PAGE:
Putting aside the ethics of fan translation (it’s unethical; as an English language reader it is the only way for me to engage with the text), The Grandmaster of Demonic Cultivation is initially quite dense both because of the roughness of translation and also due to my own unfamiliarity with the xianxia genre. Xianxia is a Chinese genre focused on “cultivators,” a kind of magical being who is on a quest towards immortality — effectively they are wizards, combined with elements of Taoism and Chinese myth. They are heavy on magical creatures and beings, demons and ghosts. Additionally, and this factors in quite early on, each character has approximately three names, potentially more. In pre-modern China, which is where xianxia is based, in addition to your given name (Wei Ying), you would also have your courtesy name which you would receive upon adulthood (Wei Wuxian). If you then later on did anything of great importance, you may then get an additional title (Yiling Patriarch). When I first attempted to read the book, months before the Asian Readathon, this naming convention was one of the things that I could not get a handle on. But the characters are distinctive enough that they start to define themselves if not by their names, initially, then by their distinctive personalities so much that by a certain point you realize that you have remembered all of their names and their courtesy names as well.
After adjusting to the unique naming conventions however, I sailed through the rest of the book. The Grandmaster of Demonic Cultivation is a decades spanning romantic epic, the slowest of slow burn sagas about a culture at war, two people who cannot communicate, and about soulmates. To clarify, when I say it is a slow burn, I do mean slow — our two lead romantic characters do not kiss until the book is over halfway complete, and it is not a moment of edification for the two of them so much as one for the audience. The story is about Wei Wuxian, an inventor and genius and flirt, and Lan Wangji who is stern and stone-faced and comes from a family of rule followers. The story opens on Wei Wuxians death – literally the first words are “Great news! We Wuxian has died!” and we work both forwards and backwards from this point historically — our main character is a necromancer of sorts, after all.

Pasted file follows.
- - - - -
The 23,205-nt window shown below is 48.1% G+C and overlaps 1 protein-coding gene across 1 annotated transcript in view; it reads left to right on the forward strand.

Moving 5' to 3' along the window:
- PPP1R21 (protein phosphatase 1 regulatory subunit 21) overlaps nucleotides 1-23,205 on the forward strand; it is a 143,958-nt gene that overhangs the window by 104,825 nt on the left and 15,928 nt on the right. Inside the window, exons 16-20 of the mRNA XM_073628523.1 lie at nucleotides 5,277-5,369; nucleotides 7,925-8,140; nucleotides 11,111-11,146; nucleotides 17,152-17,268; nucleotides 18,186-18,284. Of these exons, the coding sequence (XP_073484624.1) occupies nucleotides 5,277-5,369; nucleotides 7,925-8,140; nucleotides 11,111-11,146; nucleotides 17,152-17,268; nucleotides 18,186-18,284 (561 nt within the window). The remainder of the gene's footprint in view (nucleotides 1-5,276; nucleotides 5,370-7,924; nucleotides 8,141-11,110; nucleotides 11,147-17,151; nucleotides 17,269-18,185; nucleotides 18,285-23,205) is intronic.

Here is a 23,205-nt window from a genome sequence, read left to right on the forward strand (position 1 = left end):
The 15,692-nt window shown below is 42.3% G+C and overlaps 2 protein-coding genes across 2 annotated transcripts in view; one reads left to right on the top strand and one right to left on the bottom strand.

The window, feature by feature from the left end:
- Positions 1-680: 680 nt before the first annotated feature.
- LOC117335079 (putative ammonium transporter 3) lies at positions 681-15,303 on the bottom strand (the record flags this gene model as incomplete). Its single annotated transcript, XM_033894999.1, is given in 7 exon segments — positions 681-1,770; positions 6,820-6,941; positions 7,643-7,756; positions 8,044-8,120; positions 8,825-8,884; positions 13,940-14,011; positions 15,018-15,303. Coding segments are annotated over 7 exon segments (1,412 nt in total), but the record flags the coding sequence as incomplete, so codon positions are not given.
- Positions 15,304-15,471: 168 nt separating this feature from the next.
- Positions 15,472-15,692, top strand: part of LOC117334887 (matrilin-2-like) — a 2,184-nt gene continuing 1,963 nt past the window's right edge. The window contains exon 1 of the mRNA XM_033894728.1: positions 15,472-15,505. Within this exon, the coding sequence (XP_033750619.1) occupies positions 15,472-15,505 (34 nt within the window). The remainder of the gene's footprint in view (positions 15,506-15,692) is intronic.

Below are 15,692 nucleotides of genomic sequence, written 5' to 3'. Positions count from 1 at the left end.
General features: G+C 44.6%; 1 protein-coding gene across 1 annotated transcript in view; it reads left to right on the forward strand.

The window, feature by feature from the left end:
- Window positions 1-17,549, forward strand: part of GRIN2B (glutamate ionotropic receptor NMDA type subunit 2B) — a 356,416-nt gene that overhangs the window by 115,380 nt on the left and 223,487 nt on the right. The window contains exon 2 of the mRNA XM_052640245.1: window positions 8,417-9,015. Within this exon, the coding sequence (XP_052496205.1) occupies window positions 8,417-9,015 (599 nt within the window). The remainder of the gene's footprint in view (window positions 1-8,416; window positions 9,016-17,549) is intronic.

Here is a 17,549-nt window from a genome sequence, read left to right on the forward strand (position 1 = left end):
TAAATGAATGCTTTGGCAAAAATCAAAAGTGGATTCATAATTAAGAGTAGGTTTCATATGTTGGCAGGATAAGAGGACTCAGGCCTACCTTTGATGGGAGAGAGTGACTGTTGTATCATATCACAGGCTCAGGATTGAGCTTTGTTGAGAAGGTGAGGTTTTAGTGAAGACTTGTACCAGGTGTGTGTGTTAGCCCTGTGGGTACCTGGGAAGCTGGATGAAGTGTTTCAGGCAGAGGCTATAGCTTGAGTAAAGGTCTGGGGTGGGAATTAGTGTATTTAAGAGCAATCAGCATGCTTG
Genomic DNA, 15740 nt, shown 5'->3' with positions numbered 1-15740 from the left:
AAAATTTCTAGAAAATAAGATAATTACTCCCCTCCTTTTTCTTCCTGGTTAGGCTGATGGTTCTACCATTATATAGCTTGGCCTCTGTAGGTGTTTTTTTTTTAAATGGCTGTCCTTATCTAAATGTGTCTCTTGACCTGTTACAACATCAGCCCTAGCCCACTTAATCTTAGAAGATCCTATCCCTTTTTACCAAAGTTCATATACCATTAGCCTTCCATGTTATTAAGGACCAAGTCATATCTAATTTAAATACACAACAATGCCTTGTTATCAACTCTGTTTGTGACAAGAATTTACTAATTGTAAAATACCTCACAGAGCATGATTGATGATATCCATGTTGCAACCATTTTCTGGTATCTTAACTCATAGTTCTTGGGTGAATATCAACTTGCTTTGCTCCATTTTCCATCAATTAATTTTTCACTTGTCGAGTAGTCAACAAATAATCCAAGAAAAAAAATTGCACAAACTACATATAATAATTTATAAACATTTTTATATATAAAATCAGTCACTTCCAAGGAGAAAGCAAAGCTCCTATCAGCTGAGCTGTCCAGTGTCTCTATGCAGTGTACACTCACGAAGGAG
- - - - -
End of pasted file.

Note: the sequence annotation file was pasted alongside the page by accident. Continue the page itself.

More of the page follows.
There is actually quite a lot of additional material for The Grandmaster of Demonic Cultivation. In addition to the book series, there is also a live action show (The Untamed), an animated television show (Mo Dao Zu Shi), and a manhua (also known as Mo Dao Zu Shi), not to mention further material in the original Chinese, fan made derivative works, and further books from MXTX. Somehow, simply by reading the book I have fallen into a massive part of the Internet that I didn’t know had previously existed; the tag for the fandom on Twitter (#MDZS) is constantly updated with new fanart and content and clips from the shows. I feel like a glutton, given more and more content than I could ever possibly consume or need.
I’m obsessed. I am blessed that there is actually so little MDZS merch available in the United States because I would likely own it. I have been attempting to get the Unwinnable crew into the Untamed television show, since it is on Netflix and is readily accessible, but it hasn’t worked. Maybe this will instead serve to interest you, dear reader. Come, fall into the MDZS fandom with me.